Baby Steps A Child Development Blog


My daughter wrote her name beautifully long before the other kids in her preschool class. From the moment I placed a crayon in her hand, she fell in love with scribbling, drawing, and, eventually, writing. Like mother, like daughter.

My son, on the other hand, had little use for things like crayons and oversized markers. He scribbled, he drew some version of a circle at about an age appropriate time, and he painted constantly. But gripping a crayon, pencil, or marker was hard, so ...

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You might say that my daughter has her own special way of keeping her things organized. It’s not that her room is a complete mess. You can always see the floor and you’re not likely to trip over anything (or step on a Lego) in the dark. It’s just that her method of organization seems to lack reason. No matter how many toy bins I purchase, they all seem to overflow with stuff. I scan the bins of stuff and wonder how she manages to find anything, but she always seems to know exactly ...

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The Dish on Germs

I'm a mom of three boys, so the never ending battle to keep my house clean is no joke. The bathrooms are forever needing a good wipe down, my kitchen floors are swept at least twice a day, and the windows typically have little handprints all over them. Like most moms I know I try my hardest to keep my house tidy and free from germs, but there are many days when I just can't keep up. On these days I am okay with letting the germs win. My boys attend daycare so their immune systems are pretty ...

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Xander cleaning

As soon as my children are old enough to follow simple directions, I teach them about chores. This usually happens sometime in the second year of their life. At that point, I start a chore rock-jar system, where they are assigned one chore for each age. My 3-year-old is responsible for three weekly chores, and my 5-year-old five chores. When they complete a chore, they are awarded a rock that they place in their rock jar. When their jar is complete, they choose a reward, which could be a ...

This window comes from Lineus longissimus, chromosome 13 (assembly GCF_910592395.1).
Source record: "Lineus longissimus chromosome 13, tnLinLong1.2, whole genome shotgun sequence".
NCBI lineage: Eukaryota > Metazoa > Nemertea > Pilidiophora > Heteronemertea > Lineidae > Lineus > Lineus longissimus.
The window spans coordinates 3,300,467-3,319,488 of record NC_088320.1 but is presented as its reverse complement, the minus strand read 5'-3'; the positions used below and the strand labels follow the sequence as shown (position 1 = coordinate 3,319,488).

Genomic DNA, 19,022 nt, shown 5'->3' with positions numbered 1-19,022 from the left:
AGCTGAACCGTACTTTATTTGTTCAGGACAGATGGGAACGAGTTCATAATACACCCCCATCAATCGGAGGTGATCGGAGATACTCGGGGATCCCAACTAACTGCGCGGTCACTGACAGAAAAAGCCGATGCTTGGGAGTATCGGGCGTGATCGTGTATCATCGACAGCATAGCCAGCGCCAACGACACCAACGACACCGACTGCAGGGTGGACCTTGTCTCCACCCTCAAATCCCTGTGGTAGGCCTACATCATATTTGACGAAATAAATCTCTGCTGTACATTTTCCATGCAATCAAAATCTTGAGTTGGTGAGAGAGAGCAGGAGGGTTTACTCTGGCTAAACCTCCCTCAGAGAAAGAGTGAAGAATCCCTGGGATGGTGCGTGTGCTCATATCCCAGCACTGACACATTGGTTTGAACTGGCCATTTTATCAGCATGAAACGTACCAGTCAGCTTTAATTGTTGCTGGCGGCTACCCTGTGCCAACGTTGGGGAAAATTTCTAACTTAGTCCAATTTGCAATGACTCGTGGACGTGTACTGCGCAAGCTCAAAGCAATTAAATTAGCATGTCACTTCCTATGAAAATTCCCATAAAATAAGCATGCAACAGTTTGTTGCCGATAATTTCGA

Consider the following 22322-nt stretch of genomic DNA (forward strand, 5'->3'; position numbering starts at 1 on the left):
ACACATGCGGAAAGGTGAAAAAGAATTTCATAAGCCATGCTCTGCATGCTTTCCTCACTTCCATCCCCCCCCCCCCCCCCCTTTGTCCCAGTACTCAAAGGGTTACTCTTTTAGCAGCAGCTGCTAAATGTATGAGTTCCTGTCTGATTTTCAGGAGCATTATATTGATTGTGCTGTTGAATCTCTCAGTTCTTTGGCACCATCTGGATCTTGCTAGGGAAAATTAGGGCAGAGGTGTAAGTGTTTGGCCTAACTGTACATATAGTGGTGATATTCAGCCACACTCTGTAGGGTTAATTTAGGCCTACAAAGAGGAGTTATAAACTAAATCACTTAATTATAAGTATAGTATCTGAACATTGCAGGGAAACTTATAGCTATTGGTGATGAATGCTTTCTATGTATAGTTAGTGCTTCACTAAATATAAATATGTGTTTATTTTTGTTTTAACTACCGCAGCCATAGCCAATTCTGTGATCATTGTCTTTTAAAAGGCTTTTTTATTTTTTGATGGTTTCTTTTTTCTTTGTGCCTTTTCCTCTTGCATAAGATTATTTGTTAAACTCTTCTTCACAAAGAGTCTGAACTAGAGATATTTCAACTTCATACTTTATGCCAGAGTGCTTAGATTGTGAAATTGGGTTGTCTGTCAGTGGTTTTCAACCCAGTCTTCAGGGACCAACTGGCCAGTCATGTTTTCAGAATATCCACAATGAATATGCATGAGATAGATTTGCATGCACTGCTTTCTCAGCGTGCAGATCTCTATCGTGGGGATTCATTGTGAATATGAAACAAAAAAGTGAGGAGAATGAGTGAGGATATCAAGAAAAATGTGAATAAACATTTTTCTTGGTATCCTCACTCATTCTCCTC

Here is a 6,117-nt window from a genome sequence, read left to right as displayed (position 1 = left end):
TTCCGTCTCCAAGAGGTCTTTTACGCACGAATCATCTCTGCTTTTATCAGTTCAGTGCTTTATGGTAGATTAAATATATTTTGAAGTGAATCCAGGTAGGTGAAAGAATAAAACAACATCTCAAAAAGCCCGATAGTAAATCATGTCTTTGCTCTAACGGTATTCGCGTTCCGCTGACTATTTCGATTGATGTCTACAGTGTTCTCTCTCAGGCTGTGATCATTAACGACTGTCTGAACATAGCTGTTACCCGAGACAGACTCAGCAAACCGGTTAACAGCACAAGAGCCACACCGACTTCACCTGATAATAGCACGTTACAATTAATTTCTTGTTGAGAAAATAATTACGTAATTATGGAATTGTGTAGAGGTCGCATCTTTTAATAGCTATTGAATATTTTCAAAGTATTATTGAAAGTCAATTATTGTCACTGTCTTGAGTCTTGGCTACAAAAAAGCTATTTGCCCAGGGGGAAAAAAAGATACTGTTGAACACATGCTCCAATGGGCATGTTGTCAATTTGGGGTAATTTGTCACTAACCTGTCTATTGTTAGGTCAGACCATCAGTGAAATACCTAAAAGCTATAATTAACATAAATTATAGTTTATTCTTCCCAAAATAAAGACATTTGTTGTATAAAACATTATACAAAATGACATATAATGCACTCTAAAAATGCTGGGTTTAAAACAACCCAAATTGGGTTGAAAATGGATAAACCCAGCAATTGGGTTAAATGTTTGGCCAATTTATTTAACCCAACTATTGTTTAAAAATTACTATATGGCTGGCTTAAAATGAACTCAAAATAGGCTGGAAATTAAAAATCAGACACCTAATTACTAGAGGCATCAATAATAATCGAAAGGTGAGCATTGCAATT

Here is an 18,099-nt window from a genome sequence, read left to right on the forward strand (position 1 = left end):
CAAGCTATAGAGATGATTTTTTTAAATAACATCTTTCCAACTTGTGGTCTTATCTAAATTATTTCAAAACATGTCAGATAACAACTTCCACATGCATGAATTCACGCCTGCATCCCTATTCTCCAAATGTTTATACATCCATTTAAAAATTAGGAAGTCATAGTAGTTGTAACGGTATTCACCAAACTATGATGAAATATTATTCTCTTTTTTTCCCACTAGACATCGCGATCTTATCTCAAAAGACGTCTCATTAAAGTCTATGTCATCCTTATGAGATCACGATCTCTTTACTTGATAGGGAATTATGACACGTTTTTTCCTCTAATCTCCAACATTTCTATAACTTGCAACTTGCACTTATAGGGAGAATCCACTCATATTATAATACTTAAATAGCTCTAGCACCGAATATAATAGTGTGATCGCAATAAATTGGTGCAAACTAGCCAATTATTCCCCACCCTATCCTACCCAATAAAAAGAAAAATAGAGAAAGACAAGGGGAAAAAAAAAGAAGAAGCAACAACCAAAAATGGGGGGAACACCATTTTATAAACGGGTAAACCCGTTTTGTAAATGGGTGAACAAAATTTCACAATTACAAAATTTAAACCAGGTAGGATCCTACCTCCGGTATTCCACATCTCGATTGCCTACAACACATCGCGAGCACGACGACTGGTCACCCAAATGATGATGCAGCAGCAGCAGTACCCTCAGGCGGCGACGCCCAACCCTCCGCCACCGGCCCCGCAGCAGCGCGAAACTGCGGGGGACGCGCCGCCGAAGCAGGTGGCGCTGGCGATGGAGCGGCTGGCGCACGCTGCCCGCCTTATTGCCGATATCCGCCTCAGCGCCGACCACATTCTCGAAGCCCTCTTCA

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When kids confront feelings of anger and frustration, which is all in a day's work when it comes to the under-five crowd, they handle those feelings in a variety of ways. Some yell. Some go boneless and scream on the floor, no matter where in the world they are. Some collapse into a sobbing heap and struggle to get the words out. And some hit. Some hit siblings or other kids, and some hit their parents.

My kids are of the sobbing heap variety when it comes to coping with overwhelming ...

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I was well on my way to young adulthood before I felt anything even remotely close to self-confidence.

Old friends will read that line and think, "No way, not her, she was always full of confidence. She always knew what she wanted, and she didn't let anything stand in her way." They saw the outer layer – the version of me that I chose to share with the world. Only the ones who truly knew me well will nod their heads in agreement. They are the ones who saw the inner layers at times. ...

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Letting go is always the hardest part. No one tells you that when you’re gliding through life in a sleep-deprived state of partial amnesia with multiple babies in tow.

They tell you to enjoy every moment, and you do your best to take that advice. They tell you hold them close while you can, so you hug them every chance you get. They tell you that childhood is short, and you try to take that in (despite the muscles that will hardly move after a long night of tending to sick babies). ...

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At five years old, my son already stands out. That’s not to say that he’s better or worse, above or below, he just stands out. He always has.

He keeps his hair long and curly, because that’s how he likes it. For two years, he has taken the pails and shovels in the preschool sandbox and created his own drum kit. He loves math, piano, and documentaries about animals. But he also loves to play. And he wants to connect with other kids. The only problem … is that most five-year-old ...

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“Stay with me five more minutes, Mommy”, she whispers, as I brush her long, salty, chestnut locks from her cheek. “I just need to hold your hand.”

“I’m here, sweet pea. I’m always here.”

Please don’t hate me for what I’m about to say, although I won’t blame you one bit if you do (I might hate me a little bit, too.) This isn't bragging or perfect parenting or access to some secret book of parenting tricks that you can only find in super exclusive, private ...

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When you don't have to race out the door super early every morning with lunches made and backpacks packed, you can take time to observe your family's habits and figure out where you might need to make some changes.

It never fails when you're running short on time and patience--your child seems to find hundreds of distractions between her bedroom and the front door. While some kids are quick to get dressed and tie their shoes, others need extra time. And while this might seem like a ...

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